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The Problem With Trying

By: Scott Bradner

Late last year in a column about the problems of defining community standards on the Internet (NW November, 28, 1994) I discussed Carnegie Mellon University's attempt to restrict access to specific offensive USENET newsgroups and said:

"It is part of the function of a university to act in loco parentis for its underage students, but the move to censor, in addition to being futile, might have opened the university to more liability than if it had not acted."

Two weeks ago the on-line industry got the strong message that imperfect censorship can carry the threat of quite significant liability. A court in New York state found that because Prodigy had tried to exercise control over the content of its discussion groups, a suit against Prodigy claiming libel and asking for $200 million should proceed.

This decision was the third in what promises to be a long series of cases that will define the role and responsibilities of on-line data providers and other on-line service providers.

The first of these cases, Daniel vs. Dow Jones & Company, established that on-line data providers were, in fact, distributors and not publishers, and thus "entitled to the same protection as more established means of news distribution." As such they could not be required to ensure the accuracy of the data to any greater extent than traditional printed publications.

The second case, Cubby vs. Compuserve, extended this protection to on-line service providers. As long as the provider does not exercise control over the content of a discussion group it can not be held liable for that content. The on-line service provider is treated the same as a library or bookstore. The only time there can be an issue is if the specific offending material has been brought to the attention of the provider and they fail to remove it.

These cases seemed to make it clear that the on-line data and service providers had been equated to newsstands rather than newspapers when it comes to their liability for damages from incorrect or malicious content. The Prodigy case is one of malicious content. An unidentified person posted a message claiming that a particular stock offering was, among other things, a "100% criminal fraud." Because of the precedents, I would assume that Prodigy's lawyers were quite confident when the case came up.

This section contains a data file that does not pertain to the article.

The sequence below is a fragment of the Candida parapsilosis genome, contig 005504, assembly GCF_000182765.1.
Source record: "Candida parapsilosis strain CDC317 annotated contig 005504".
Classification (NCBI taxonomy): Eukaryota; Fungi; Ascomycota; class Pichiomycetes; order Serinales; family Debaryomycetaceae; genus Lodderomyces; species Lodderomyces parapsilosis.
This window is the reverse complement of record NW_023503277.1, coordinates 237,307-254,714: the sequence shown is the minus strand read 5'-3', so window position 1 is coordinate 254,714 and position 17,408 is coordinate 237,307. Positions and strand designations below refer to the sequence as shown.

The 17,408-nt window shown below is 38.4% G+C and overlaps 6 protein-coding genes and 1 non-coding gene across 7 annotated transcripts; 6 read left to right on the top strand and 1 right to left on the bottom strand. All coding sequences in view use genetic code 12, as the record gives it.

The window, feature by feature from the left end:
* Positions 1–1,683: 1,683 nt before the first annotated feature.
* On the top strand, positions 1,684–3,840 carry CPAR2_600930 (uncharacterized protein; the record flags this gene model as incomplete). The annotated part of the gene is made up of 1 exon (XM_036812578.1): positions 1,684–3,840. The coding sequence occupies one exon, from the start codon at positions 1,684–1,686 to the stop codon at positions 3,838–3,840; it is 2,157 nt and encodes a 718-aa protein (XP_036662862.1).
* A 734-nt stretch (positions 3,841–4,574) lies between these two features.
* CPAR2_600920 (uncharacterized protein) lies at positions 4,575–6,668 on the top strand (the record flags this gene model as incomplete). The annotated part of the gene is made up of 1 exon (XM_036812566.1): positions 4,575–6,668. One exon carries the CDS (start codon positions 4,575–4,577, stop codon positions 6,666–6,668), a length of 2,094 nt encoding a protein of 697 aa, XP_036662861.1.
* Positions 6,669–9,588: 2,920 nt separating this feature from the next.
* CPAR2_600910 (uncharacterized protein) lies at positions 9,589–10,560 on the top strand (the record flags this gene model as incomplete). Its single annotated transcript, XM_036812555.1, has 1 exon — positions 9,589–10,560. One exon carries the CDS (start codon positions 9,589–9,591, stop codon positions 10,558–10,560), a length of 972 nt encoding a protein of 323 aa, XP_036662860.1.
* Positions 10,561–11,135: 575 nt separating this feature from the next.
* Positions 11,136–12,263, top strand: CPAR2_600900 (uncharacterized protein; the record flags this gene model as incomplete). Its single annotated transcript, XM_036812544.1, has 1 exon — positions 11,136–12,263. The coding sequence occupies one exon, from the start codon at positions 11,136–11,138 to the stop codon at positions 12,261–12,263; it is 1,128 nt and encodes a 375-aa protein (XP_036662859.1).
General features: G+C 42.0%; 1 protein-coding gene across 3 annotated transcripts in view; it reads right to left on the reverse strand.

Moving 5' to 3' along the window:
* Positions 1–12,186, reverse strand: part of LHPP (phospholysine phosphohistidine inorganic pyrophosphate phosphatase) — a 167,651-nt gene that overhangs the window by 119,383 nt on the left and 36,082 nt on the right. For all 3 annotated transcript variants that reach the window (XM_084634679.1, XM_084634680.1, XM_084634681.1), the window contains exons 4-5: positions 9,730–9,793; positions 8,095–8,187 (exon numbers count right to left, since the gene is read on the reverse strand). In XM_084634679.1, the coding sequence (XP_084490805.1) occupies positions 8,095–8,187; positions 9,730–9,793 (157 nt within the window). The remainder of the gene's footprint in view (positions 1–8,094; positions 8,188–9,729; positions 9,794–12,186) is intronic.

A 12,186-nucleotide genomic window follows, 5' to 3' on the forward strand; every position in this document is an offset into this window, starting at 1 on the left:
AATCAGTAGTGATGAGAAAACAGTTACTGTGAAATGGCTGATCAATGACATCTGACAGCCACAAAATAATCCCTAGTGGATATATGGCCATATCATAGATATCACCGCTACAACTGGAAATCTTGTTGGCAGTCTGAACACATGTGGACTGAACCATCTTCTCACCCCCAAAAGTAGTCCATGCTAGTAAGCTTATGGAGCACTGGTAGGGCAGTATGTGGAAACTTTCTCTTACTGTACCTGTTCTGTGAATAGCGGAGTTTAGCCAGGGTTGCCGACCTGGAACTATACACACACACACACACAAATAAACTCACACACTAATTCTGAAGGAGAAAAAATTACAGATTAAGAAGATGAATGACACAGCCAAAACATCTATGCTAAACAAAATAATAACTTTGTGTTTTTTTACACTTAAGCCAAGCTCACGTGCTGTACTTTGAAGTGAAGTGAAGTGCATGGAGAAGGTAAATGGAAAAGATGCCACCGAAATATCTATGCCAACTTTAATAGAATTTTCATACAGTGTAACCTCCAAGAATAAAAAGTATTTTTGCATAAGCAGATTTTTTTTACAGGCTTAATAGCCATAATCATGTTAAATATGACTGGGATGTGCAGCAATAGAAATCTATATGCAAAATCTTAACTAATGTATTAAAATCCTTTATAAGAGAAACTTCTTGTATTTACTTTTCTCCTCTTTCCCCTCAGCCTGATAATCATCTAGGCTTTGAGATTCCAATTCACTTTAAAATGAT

But the court held that Prodigy tried to be different, it specifically advertised itself as exercising control over the content of messages posted to its discussion groups and was "a family oriented computer network." Prodigy also runs messages through a program to check for offensive language. (This is known as the George Carlin program since that comedian did a routine a few years ago based on the specific words the FCC would not let you say over the radio.) Prodigy did argue that it had since relaxed its policies but was not able to show the court convincing public statements of this change.

The court found that since Prodigy states that it tries to control content it should be treated more like a newspaper and the suit should proceed to determine if libel had occurred.

The court did note that there might be a place in the market for on-line providers who do exercise control and charge a premium for this control. Part of the premium could go to help pay for liability insurance.

This is a hard message for the industry, particularly at a time when more public figures are calling for content control on the Internet to protect our kids (and in some cases, adults) against pornography or to protect everyone against terrorists. The message is that if a provider does try to exersise control and perfection is not maintained, it can be driven out of business by a law suit, and if it does not try, it can be painted as a pornographer. Not a nice message.

Text of the court cases can be found on the web with a URL of

Disclaimer: The above is my opinion, I would not dream of speaking for Harvard and its fleet of well-compensated lawyers, lest they might want to talk to me.